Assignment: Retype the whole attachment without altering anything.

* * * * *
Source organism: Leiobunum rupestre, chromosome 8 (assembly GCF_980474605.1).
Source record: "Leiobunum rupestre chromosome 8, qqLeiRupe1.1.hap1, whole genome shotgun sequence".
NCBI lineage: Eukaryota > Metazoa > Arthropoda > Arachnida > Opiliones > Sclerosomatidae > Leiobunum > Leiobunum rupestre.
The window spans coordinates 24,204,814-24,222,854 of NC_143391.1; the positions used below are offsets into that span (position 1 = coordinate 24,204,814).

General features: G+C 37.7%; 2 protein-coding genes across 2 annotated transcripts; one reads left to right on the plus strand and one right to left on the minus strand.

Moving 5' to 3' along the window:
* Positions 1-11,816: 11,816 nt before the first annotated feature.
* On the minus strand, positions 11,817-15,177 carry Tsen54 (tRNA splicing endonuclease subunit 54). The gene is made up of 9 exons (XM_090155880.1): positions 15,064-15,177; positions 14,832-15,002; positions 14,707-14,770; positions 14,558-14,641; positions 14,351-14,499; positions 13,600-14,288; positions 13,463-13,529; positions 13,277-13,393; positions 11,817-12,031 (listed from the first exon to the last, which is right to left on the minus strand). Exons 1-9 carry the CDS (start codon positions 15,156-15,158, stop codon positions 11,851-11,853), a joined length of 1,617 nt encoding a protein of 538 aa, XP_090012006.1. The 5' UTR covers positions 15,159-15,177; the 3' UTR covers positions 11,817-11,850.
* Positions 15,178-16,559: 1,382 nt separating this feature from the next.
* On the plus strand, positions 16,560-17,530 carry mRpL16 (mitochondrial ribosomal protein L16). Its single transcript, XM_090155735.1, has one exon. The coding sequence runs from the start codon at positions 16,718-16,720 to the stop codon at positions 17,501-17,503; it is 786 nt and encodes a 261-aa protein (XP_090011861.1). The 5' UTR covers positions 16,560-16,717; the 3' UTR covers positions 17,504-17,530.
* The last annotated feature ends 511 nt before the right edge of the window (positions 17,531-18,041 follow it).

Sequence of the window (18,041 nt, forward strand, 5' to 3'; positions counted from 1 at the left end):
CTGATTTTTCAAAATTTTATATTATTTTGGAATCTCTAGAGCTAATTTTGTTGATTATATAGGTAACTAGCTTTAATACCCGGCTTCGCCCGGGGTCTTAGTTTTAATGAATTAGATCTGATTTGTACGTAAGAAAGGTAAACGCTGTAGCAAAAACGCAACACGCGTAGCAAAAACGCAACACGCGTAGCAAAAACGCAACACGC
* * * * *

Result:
Source organism: Leiobunum rupestre, chromosome 8 (assembly GCF_980474605.1).
Source record: "Leiobunum rupestre chromosome 8, qqLeiRupe1.1.hap1, whole genome shotgun sequence".
NCBI lineage: Eukaryota > Metazoa > Arthropoda > Arachnida > Opiliones > Sclerosomatidae > Leiobunum > Leiobunum rupestre.
The window spans coordinates 24,204,814-24,222,854 of NC_143391.1; the positions used below are offsets into that span (position 1 = coordinate 24,204,814).

General features: G+C 37.7%; 2 protein-coding genes across 2 annotated transcripts; one reads left to right on the plus strand and one right to left on the minus strand.

Moving 5' to 3' along the window:
* Positions 1-11,816: 11,816 nt before the first annotated feature.
* On the minus strand, positions 11,817-15,177 carry Tsen54 (tRNA splicing endonuclease subunit 54). The gene is made up of 9 exons (XM_090155880.1): positions 15,064-15,177; positions 14,832-15,002; positions 14,707-14,770; positions 14,558-14,641; positions 14,351-14,499; positions 13,600-14,288; positions 13,463-13,529; positions 13,277-13,393; positions 11,817-12,031 (listed from the first exon to the last, which is right to left on the minus strand). Exons 1-9 carry the CDS (start codon positions 15,156-15,158, stop codon positions 11,851-11,853), a joined length of 1,617 nt encoding a protein of 538 aa, XP_090012006.1. The 5' UTR covers positions 15,159-15,177; the 3' UTR covers positions 11,817-11,850.
* Positions 15,178-16,559: 1,382 nt separating this feature from the next.
* On the plus strand, positions 16,560-17,530 carry mRpL16 (mitochondrial ribosomal protein L16). Its single transcript, XM_090155735.1, has one exon. The coding sequence runs from the start codon at positions 16,718-16,720 to the stop codon at positions 17,501-17,503; it is 786 nt and encodes a 261-aa protein (XP_090011861.1). The 5' UTR covers positions 16,560-16,717; the 3' UTR covers positions 17,504-17,530.
* The last annotated feature ends 511 nt before the right edge of the window (positions 17,531-18,041 follow it).

Sequence of the window (18,041 nt, forward strand, 5' to 3'; positions counted from 1 at the left end):
CTGATTTTTCAAAATTTTATATTATTTTGGAATCTCTAGAGCTAATTTTGTTGATTATATAGGTAACTAGCTTTAATACCCGGCTTCGCCCGGGGTCTTAGTTTTAATGAATTAGATCTGATTTGTACGTAAGAAAGGTAAACGCTGTAGCAAAAACGCAACACGCGTAGCAAAAACGCAACACGCGTAGCAAAAACGCAACACGC